Ukraine war: why Zelensky's corruption purge could be key to the outcome of the conflict

The Ukrainian president, Volodymyr Zelensky, has announced a sweeping clear-out of senior national and regional government officials and the appointment of a new supervisory board for the state-owned natural gas giant, Naftogaz. This is a move to reassure both the Ukrainian public and the country’s western allies that the fight against corruption remains a priority, despite the ongoing war with Russia.

The Verkhovna Rada, Ukraine’s parliament – in which Zelenskiy’s Servant of the People party has a commanding majority – quickly followed the president’s lead by presenting a draft bill aiming to boost transparency in defence procurement to avoid, for example, artificially inflated prices being paid for troops’ rations.

The move has been likened in the international press to a major reshuffle at the top of Ukrainian politics. Among the senior national government officials to go were the deputy prosecutor general, the deputy ministers of community and territorial development, the deputy minister of social policy, and the deputy minister of defence.

In addition, the heads of four frontline regional administrations – Dnipropetrovsk, Sumy, Zaporizhzhia and Kherson – were dismissed. Among them, the governor of the Dnipropetrovsk region, Valentyn Reznichenko, had already been implicated in a scandal around the “Great Reconstruction” project, accused of giving US$41 million (£33 million) of funds earmarked for road reconstruction in his region – 65% of the total allocation – to a company co-owned by his girlfriend, Yana Khlanta.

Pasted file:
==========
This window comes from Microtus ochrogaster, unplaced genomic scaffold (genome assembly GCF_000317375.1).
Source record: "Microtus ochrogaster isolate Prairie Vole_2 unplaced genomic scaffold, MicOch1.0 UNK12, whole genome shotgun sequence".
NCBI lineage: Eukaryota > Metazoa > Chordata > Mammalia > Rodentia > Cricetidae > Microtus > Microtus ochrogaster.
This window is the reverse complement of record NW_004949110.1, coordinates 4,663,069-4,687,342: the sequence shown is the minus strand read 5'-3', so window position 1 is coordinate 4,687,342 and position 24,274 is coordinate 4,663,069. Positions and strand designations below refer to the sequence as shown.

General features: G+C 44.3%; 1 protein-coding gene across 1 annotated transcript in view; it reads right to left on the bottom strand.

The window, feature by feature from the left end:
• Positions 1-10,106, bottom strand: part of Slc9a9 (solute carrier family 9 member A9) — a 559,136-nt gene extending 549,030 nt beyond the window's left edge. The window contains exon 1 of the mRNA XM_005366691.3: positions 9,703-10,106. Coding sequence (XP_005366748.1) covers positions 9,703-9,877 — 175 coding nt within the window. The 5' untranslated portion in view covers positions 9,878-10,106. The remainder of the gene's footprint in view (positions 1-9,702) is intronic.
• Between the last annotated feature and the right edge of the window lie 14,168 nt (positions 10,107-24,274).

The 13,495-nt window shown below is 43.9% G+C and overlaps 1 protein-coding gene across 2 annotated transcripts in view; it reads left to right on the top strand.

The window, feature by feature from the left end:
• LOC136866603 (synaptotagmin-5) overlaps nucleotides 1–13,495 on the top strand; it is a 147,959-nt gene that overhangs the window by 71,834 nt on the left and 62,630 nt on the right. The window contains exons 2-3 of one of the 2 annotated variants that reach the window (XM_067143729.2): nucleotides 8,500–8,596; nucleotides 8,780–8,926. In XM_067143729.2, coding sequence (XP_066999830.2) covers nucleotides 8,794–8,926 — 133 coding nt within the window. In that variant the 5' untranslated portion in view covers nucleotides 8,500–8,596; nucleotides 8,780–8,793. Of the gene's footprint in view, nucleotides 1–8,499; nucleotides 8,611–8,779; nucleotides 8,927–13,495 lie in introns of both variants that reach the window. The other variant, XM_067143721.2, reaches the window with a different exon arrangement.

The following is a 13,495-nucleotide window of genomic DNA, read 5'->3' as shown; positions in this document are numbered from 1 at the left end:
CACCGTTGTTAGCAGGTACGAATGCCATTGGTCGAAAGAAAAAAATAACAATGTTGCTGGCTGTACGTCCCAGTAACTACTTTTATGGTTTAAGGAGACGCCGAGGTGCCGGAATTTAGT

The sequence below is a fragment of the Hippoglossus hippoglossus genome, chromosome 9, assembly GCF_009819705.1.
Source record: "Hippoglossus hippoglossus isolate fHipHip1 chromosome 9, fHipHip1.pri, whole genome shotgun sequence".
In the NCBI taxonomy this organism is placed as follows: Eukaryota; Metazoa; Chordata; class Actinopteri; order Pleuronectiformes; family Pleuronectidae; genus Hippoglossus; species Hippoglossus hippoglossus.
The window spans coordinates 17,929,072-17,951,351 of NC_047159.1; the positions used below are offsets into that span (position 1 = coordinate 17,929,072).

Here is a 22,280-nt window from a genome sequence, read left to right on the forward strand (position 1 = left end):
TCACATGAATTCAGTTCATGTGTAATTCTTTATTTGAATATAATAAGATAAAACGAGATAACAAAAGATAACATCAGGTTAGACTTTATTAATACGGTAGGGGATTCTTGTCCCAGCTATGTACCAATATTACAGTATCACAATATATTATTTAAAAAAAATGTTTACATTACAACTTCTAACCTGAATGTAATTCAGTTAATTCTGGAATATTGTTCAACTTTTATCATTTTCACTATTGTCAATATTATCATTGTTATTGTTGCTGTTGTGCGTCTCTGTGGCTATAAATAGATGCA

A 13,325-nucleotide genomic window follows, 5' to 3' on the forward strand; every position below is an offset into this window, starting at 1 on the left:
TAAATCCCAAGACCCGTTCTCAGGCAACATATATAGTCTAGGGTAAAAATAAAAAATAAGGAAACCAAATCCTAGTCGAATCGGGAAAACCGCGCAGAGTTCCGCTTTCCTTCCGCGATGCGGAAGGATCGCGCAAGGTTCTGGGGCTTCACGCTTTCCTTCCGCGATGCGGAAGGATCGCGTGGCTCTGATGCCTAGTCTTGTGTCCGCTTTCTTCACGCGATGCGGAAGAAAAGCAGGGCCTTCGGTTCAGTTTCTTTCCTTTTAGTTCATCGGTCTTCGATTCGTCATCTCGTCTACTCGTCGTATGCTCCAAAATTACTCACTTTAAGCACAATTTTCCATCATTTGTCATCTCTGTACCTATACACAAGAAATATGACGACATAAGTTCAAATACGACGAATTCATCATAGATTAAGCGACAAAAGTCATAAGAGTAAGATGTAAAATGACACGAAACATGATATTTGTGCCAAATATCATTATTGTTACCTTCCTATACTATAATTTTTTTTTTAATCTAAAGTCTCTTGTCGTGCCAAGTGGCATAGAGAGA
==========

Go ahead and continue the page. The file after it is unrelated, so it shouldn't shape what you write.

Another key figure to lose his job is Oleksiy Symonenko, the deputy prosecutor general of Ukraine. Symonenko has been accused of spending a holiday in Spain in late December, which was partially financed by prominent Ukrainian businessman.

Also dismissed was the leader of the Kyiv capital region, Oleksii Kuleba. However, Kuleba was immediately appointed by Zelensky as the deputy head of his presidential office. He replaces the most visible figure to resign, Kyryl Tymoshenko. Tymoshenko was mired in public scandals last year, including about his personal use of a car donated by General Motors to Ukraine for humanitarian purposes.

This kind of personal abuse of power and position has long been endemic in Ukraine and didn’t suddenly end with the Russian invasion. But it has infuriated many ordinary Ukrainians.

And it clearly does not reflect well on a government publicly committed to rooting out corruption – not least at a time when official unemployment in Ukraine has reached 30% and real incomes of the population fell by 21%.

Most people have made extraordinary sacrifices in defence of their country, enduring increasing hardship over the past 11 months. In stark contrast are the so-called “Monaco battalion”. These are present and former high-ranking officials and businessmen who used their position to leave the country with their families. Many of these elites took with then significant assets to finance their new luxury lives in resorts in France, Spain, Switzerland and Austria.

Why this matters